Friday, April 14, 2017

Lil' Super Heroes

Last month I purchased a two panel set of super heroes. I did not notice until I searched the internet for a good photo that the panels were being promoted as a Lil Super Hero Towel Set (designed for Moda by Stacy Iest Hsu). I did wonder at the extra heavy hand of the fabric when I started to work on the project and was a bit surprised when I noticed all four edges were turned under and stitched down but I forged ahead, regardless.

I cut out all the pieces, avoiding breaking the border or cutting through any of the comments such as swoop or whoosh. I may use them elsewhere. Lil' Super Boy comes with a cape and a dog and an adorable cowlick at the top of this head. Ya gotta love the lightning bolt on his cape.

The boy doll is about 14" tall. I elected to stuff the dog instead of making him up as the finger puppet option.

I cut out the girl super hero (super heroine?) again avoiding breaking the border or slicing through any interspersed commentary. There was not as many words for Lil' Super Girl. (And they say girls talk too much!) Lil' Super Girl comes with a shield and she too sports a lightning bolt on her pink cape.

She too was about 14" tall.

The fabric of these figures was a heavy broadcloth type material - appropriate for a towel, now that I realize that was the intended use. I realized later the panel was indeed being marketed as a towel. That extra thickness and stiffness made it a really a bear to turn after having sewn right sides together. With 20-20 hindsight I might have pursued turning the edges under and just top stitching the front and back together - much as you would a needle turn appliqué. The instructions printed on the panel led me to believe the construction should be like any other panel of this type. Trust me. The turning was really, really difficult. I expected stuffing the long thin arms and legs to be a real challenge but that part was a real piece of cake - especially after struggling so with the turning. I found the perfect tool for punching the stuffing down. It was a  "Hera"™ Marker by Clover. The blade could be rotated and angled to best advantage to push the stuffing where I wanted it, and the curved blade was ideal for working out the seam allowance.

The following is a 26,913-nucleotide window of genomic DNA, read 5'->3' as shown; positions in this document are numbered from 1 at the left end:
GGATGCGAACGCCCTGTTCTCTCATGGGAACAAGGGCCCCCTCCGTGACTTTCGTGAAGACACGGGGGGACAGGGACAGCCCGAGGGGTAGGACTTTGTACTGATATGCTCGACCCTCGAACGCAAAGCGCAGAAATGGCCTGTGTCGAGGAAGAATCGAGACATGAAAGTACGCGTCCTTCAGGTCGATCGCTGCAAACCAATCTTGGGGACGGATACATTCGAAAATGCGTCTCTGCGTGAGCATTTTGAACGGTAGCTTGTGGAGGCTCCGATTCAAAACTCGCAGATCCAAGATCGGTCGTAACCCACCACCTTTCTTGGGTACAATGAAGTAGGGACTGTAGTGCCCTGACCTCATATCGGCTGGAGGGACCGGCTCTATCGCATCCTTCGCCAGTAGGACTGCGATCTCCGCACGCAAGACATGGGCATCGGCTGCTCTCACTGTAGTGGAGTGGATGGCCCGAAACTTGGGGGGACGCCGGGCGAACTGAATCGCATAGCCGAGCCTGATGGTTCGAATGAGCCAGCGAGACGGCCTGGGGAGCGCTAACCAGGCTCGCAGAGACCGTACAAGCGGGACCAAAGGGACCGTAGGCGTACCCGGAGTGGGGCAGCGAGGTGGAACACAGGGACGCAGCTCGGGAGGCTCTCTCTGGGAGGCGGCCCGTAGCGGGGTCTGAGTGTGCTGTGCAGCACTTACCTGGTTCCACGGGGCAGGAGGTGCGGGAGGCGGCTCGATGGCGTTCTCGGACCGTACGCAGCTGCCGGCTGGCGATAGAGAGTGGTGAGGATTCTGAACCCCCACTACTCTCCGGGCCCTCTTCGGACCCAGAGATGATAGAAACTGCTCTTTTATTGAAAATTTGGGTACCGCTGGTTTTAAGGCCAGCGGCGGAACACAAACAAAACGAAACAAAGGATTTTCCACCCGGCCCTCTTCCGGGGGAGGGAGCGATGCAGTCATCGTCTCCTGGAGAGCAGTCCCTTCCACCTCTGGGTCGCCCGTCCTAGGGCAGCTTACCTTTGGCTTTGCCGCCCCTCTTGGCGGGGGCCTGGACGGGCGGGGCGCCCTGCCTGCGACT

The opposite end of the "Hera"™ Marker was sharply pointed. I dropped the cover from a seam ripper over the end to protect myself from accidentally jabbing my palm as I worked.

As I struggled to turn each doll right side out, I did poke through at a couple places near the neck and ear of each doll on one side but they were easily stitched closed. I was pleased that I managed to keep that cowlick on the top of the boy's head intact and sticking out.

These were mailed off to my granddaughter and grandson for Easter. They did come out cute, even if while sewing them I wondered if they were like Superman, so impermeable as to be dubbed "Man of Steel".

Happy Easter! I hope my own super grandkids get a super kick out of their own personal super heroes. Linking up to share the super-ness with my online friends at Let's Bee Social #172.


  1. Love those little super heroes, so cute! I may need to invest in that Hera tool, every time I try to make a doll the seams look so crumpled, this sounds like it will help.

    1. Yes, the Hera tool is a great find for these tiny, rounded spaces. Do get yourself one!

  2. I don't know about Isaiah, but Autumn (who is a DC Superhero Girl fan) went nuts for these. I cannot tell you how many times I had to re-tie those capes while she was playing! She even brought the girl in this morning to play with while I was getting dressed. I am unclear what they mean by a towel set - like, are you just supposed to sew them to a tea towel? It seems silly to do that with something so obviously doll-like, but it takes all types, I guess. At any rate, they turned out great, and I can tell you already it's a good thing that fabric is designed to hold up!

    1. I am so glad to hear that they were worth the struggle.